Ballet 422 – Best Film
ballet 422
Jody Lee Lipes’ fly-on-the-wall documentary follows young choreographer Justin Peck as he makes his debut creating an original show for the New York City Ballet – the company’s 422nd. In the vein of The September Issue and Dior and I, the film is an intimate account of the peaks and troughs of the creative process – over 72 minutes, the audience bears witness to one man’s vision carried painstakingly through to completion.

Lee Scratch Perry’s Vision of Paradise – Best Documentary Feature
Filmed over thirteen years, German director Volker Schaner’s Lee Scratch Perry’s Vision of Paradise is an intimate portrait of the Jamaican reggae artist as he discovers the meaning of life, love, music and everything in between.

A Tangled Web – Best Original Screenplay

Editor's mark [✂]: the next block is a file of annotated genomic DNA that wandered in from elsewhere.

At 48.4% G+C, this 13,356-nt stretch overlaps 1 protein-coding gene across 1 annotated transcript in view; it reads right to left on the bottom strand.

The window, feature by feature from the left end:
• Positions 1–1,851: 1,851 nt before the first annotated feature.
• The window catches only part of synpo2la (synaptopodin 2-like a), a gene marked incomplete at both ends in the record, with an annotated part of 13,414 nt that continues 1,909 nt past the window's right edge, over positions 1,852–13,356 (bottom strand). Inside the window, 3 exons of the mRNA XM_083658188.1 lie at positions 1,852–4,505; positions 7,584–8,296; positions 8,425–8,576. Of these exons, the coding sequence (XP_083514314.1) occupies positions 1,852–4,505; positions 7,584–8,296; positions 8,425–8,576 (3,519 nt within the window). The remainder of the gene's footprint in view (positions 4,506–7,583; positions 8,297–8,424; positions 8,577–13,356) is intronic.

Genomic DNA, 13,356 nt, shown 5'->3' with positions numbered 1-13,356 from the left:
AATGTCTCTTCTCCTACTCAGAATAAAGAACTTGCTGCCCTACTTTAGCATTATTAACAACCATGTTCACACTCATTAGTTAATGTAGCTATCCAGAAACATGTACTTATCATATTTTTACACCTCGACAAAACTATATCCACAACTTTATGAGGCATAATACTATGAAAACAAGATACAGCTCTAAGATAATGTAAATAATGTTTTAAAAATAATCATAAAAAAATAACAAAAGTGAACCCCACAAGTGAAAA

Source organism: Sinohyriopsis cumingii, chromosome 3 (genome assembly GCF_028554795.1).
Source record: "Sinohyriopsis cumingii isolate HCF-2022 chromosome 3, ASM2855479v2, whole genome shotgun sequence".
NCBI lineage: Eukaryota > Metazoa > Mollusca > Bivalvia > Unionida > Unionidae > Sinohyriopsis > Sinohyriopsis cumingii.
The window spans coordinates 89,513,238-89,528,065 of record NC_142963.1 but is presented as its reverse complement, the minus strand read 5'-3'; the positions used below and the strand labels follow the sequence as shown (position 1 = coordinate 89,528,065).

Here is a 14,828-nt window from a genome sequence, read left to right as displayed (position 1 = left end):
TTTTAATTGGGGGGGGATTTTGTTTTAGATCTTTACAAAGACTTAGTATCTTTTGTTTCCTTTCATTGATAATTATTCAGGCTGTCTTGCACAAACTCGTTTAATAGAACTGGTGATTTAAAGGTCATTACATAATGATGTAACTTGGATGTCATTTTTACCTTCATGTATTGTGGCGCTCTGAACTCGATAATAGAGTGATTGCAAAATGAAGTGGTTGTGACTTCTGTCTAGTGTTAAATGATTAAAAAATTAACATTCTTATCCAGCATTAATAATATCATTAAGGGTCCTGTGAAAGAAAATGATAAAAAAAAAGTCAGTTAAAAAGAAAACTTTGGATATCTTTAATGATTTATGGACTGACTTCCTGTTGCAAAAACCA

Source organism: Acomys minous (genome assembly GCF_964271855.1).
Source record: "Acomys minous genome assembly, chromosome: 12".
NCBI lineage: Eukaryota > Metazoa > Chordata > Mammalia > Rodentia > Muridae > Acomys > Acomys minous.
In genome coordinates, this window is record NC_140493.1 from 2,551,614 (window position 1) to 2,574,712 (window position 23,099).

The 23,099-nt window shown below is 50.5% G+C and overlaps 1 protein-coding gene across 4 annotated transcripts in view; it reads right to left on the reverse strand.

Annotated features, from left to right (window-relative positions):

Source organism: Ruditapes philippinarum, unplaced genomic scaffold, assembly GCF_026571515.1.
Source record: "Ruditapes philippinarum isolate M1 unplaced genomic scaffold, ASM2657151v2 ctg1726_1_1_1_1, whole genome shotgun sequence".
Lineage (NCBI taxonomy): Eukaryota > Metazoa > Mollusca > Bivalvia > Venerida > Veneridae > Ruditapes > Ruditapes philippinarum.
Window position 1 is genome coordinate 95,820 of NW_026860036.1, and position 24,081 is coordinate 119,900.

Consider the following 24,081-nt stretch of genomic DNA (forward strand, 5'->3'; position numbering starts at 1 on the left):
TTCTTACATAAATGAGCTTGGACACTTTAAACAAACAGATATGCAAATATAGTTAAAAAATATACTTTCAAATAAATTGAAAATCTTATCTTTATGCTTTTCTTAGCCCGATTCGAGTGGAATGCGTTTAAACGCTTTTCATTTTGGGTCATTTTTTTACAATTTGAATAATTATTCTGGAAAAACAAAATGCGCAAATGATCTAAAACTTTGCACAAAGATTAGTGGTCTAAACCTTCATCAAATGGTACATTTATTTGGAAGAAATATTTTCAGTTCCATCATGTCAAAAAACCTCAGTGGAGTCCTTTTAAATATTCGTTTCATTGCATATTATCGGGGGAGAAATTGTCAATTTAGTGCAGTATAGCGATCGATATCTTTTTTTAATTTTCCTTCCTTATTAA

JP Thomas’ noir-tinged whodunit, set in the sun-drenched suburbs of Fort Worth, Texas, is up for Best Original Screenplay at MIFF thanks to its inventive premise and labyrinthine plotting.

The Last Night – Best Original Screenplay of a Short Film
the last nite
The Last Night, a timely and relevant short from director David Strong, centres around a single night during which a UN peacekeeper attempts to negotiate with an insurgent leader in Afghanistan. Equal parts empathetic and critical towards the west’s presence in the war-torn nation, Strong draws on his own experiences in the military to create an authentic and nuanced snapshot of international communications in the Middle East.

Seven Lucky Gods – Best Film
 Also up for Best Film is Jamil Dehlavi’s thriller about an Albanian immigrant who falls in with a group of British elites and changes their lives forever. Not much has been said about the film, but its absorbing trailer and several nominations make it look set to be a festival highlight.